Other investors have varying expectations of what the Riches eventually will commit, although there is a sense they eventually will invest more than what the partnership agreement presently calls for.

"Right now, Bob's keeping all the cards close to himself. But in time, it will be demonstrated he's got a commitment there," said Jeremy Jacobs, chairman of Delaware North Companies and a key member of the ownership group.

"I don't know how much it will be, but I think Bob is going to wind up leading both personally and financially," Jacobs said.

Several potential partners said Rich has not asked investors to specify how much they will spend.

"We haven't made a determination, and the Riches haven't pressed us yet," said Milton Kantor, head of a Cincinnati-area investment group that has committed to Rich. "I think the whole group is waiting to see whether we make the cut."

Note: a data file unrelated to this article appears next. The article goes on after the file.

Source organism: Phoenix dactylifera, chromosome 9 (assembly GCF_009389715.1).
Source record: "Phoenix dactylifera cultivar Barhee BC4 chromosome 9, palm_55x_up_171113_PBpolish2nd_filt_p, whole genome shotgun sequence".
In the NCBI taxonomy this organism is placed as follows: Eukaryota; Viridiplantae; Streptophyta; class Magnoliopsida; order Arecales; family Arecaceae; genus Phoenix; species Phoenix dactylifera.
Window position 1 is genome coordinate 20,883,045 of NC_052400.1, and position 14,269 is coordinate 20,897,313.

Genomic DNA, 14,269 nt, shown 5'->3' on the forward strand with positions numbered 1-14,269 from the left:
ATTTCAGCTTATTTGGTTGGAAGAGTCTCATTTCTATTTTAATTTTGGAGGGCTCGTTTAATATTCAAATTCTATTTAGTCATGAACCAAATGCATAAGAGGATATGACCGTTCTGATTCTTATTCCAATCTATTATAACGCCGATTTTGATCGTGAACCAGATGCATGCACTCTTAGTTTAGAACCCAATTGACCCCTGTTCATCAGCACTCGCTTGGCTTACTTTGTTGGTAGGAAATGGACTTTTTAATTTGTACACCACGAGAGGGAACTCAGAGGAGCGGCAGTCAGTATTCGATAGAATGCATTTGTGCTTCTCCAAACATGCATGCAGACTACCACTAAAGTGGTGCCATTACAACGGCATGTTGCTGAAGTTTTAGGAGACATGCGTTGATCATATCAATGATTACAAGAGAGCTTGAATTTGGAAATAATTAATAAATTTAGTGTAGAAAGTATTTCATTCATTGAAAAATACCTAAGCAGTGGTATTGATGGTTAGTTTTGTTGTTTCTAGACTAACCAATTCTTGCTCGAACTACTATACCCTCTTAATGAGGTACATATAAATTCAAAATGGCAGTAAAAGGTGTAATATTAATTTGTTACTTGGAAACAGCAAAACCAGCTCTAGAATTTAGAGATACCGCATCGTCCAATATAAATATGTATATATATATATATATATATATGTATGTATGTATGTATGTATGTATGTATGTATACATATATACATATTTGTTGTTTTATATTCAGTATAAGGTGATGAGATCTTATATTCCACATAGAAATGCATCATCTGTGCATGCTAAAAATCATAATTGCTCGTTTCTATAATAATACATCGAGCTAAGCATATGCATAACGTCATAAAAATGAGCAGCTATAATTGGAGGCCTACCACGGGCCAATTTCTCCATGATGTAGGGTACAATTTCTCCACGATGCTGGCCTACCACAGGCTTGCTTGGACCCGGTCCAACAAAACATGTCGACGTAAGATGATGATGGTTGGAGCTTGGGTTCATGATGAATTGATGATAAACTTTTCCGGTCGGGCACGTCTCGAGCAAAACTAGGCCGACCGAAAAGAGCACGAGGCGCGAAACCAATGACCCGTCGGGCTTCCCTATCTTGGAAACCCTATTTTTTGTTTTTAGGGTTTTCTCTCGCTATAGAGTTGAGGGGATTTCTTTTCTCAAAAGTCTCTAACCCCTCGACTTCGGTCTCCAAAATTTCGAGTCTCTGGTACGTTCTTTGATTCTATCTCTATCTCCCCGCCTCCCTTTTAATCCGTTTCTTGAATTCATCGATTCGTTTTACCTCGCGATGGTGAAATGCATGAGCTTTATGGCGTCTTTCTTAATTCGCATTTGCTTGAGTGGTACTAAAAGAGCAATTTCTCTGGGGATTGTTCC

To date, investors have signed a statement expressing their interest in buying into the partnership and allowing Rich to use their names in his dealings with the National League expansion committee. But the statements do not legally obligate the signer to invest, which means some could back out at a later date.

None of the investors interviewed expressed any second thoughts about his own involvement, however, and all said their circle is larger than the 15 individuals and still growing. Rich declined to pinpoint the precise number of investors, other than to say it is "well less than 100. We're talking about a diverse ownership group, but not a broad ownership group," he said.